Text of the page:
Patterson Farm will celebrate history with reunion
Growing up in southwestern Rowan County’s farming country from the 1950s through today meant the possibility of work at one of the Patterson tomato farms.
Hundreds of boys and girls began work in their mid-teens, with some continuing well into their 20s.
The Patterson family has been farming for over 125 years. And there will be a celebration of that history from 5-9 p.m. Saturday at the site of the original James A. Patterson Farm, 3330 Patterson Road. All current and former workers and their families are invited, with donations accepted for a pig picking, live entertainment by Sound Barrier and other expenses related to the reunion.
“Generations of Pattersons in the past as well as those still raising produce are farming icons in Rowan county,” said reunion committee member Vanessa Bradley said. “Though I wish we had planned the celebration a few years earlier, it’s very fitting that we honor a century of tomato farming. Lots of kids in this area got their first job on one of several Patterson tomato farms.
“Great friendships as well as good work ethic were formed while we picked and packed tomatoes during our teenage years.”
James A. Patterson who began growing vegetables in 1920 was the first who planted large numbers of tomato plants. By 1941, James’ crops consisted of about 30 acres of cotton and 3 acres of tomatoes. Boll weevils damaged most of his cotton crop that year, so James decided to grow 30 acres in tomatoes the following year. In 1946, the family began growing tomatoes commercially under the name, James A. Patterson & Sons.
James and Catherine Patterson’s two sons, Frank and Carl, decided to continue the family business after each graduated from N.C. State University and served in the Army.
In the meantime, James’ brothers, Robert and Chester, along with other area farmers joined the tomato movement. All three Patterson farms were located side by side by side on Patterson Road.
Robert’s daughter, Ollie Patterson McKnight, 89, remembers her family working together and raising all types of produce, milking cows and even selling rabbits and squirrels shot on their farm.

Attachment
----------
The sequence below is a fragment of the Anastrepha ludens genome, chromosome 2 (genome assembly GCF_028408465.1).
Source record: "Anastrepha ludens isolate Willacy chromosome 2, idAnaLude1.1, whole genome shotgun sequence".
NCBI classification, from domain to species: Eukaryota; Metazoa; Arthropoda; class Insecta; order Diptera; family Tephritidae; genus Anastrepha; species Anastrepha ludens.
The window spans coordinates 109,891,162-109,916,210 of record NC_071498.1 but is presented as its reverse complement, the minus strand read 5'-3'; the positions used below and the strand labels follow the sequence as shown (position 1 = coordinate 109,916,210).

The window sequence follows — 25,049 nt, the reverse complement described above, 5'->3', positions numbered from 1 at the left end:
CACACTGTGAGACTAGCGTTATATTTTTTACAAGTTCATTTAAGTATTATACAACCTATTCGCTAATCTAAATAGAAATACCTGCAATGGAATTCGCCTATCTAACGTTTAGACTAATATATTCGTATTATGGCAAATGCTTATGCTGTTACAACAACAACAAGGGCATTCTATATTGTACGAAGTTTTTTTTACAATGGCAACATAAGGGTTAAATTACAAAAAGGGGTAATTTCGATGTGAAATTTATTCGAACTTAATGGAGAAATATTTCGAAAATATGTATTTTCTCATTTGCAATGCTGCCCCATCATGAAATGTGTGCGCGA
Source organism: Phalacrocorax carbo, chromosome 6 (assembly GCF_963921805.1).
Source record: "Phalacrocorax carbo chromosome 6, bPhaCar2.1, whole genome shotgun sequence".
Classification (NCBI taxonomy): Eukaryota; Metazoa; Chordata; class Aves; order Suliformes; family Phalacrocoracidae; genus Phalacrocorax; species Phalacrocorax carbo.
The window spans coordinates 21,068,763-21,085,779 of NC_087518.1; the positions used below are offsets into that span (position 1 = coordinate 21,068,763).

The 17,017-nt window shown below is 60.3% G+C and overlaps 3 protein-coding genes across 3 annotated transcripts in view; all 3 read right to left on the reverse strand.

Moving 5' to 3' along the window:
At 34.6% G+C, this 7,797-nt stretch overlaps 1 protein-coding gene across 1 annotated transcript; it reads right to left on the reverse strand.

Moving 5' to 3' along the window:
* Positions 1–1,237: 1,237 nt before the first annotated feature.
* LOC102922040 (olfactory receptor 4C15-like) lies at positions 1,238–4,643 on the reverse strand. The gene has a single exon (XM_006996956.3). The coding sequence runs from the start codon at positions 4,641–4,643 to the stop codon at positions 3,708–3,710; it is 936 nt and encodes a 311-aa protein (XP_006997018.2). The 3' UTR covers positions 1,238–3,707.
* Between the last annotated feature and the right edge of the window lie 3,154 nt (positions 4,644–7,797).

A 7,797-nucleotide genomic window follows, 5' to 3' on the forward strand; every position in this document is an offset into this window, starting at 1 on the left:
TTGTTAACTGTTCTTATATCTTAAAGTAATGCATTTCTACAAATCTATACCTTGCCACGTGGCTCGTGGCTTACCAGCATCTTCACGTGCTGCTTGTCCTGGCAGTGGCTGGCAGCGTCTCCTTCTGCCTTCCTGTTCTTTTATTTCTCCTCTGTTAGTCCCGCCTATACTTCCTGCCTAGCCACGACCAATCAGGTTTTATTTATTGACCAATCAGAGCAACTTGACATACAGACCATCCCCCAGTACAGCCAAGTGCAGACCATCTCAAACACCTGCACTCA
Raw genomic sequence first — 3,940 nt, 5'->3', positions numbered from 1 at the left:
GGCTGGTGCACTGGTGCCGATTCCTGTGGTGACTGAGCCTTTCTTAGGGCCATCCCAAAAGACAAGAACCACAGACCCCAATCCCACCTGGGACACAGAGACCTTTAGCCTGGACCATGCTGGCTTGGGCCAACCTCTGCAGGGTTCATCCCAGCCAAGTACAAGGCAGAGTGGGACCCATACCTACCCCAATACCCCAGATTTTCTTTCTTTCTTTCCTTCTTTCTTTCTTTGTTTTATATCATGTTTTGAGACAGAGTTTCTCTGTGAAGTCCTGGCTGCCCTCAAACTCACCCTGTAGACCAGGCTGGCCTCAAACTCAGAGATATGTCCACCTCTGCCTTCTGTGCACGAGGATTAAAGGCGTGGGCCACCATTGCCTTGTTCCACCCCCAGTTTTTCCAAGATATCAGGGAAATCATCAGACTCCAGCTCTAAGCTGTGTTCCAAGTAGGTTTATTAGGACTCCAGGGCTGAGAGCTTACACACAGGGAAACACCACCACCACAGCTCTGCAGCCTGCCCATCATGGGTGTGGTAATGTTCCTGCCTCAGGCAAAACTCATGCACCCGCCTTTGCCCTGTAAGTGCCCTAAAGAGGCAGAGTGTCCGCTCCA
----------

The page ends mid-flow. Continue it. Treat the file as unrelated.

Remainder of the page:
“But we all went to work picking tomatoes,” She said. “At age 4, I picked with my own bucket. We didn’t stake the tomato plants then. They just lay on the ground and every tomato had to be washed.”
Carl and Frank Patterson managed the largest operation together until they decided to divide their farm in 1979. Carl and his wife, Phyllis, formed Patterson Produce and Plant Farm, which has evolved into Patterson Farm, the large operation now operating on Millbridge and Caldwell Roads.
Frank and his wife, Norma, continued to operate Frank Patterson Farm, which is currently managed by Tim Sloop and Greg Hartsell and remains on Patterson Road.
David Black, whose family will host the reunion, said it will “recognize and honor those who founded the farms on which we worked and gave us the opportunity to earn and save money.”
“For many of us it was our first paying job. It was manual work, mostly outside and in the hot sun,” Black said. “As we moved on along life’s path, we didn’t shy away from difficult work or tasks that others might view as overwhelming. I would say that most if not all of the young men and women who starting their work experience on these farms have gone on to be successful in many and varied careers.”
Carl Patterson’s son Randall, president of Patterson Farm, echoed the same thoughts. He first rode a bicycle to work at Patterson Farm when he was 13.
“Every employee has played a key role in the evolution of this farm,” Randall said.
Doug Patterson, vice president and Randall’s brother, said growing up on the farm had enabled many in the community to get to know one another and create lasting memories. “
“Many remember my dad would say, ‘Boys and girls you will never have it so good’” Doug said.
One of those young workers was Bobby Harrison, who retired from the Salisbury Police Department as deputy chief after 31 years of service.
“Looking back, I think the hard work, the long hours and friendships made during the ‘tomato field summers’ definitely helped mold me as a person,” Harrison said.
Harrison started work at age 13 in 1966, riding a tractor-style picker while being slapped by wet vines. Mud from the wheel and green sap from the plants coated his arms by the end of the day, but the satisfaction of having worked his first long day was all worth it.
For more information or to RSVP, call 704-223-3850 or 704-310-6741. The rain location is the Millbridge Ruritan Building at 490 Sloan Road.
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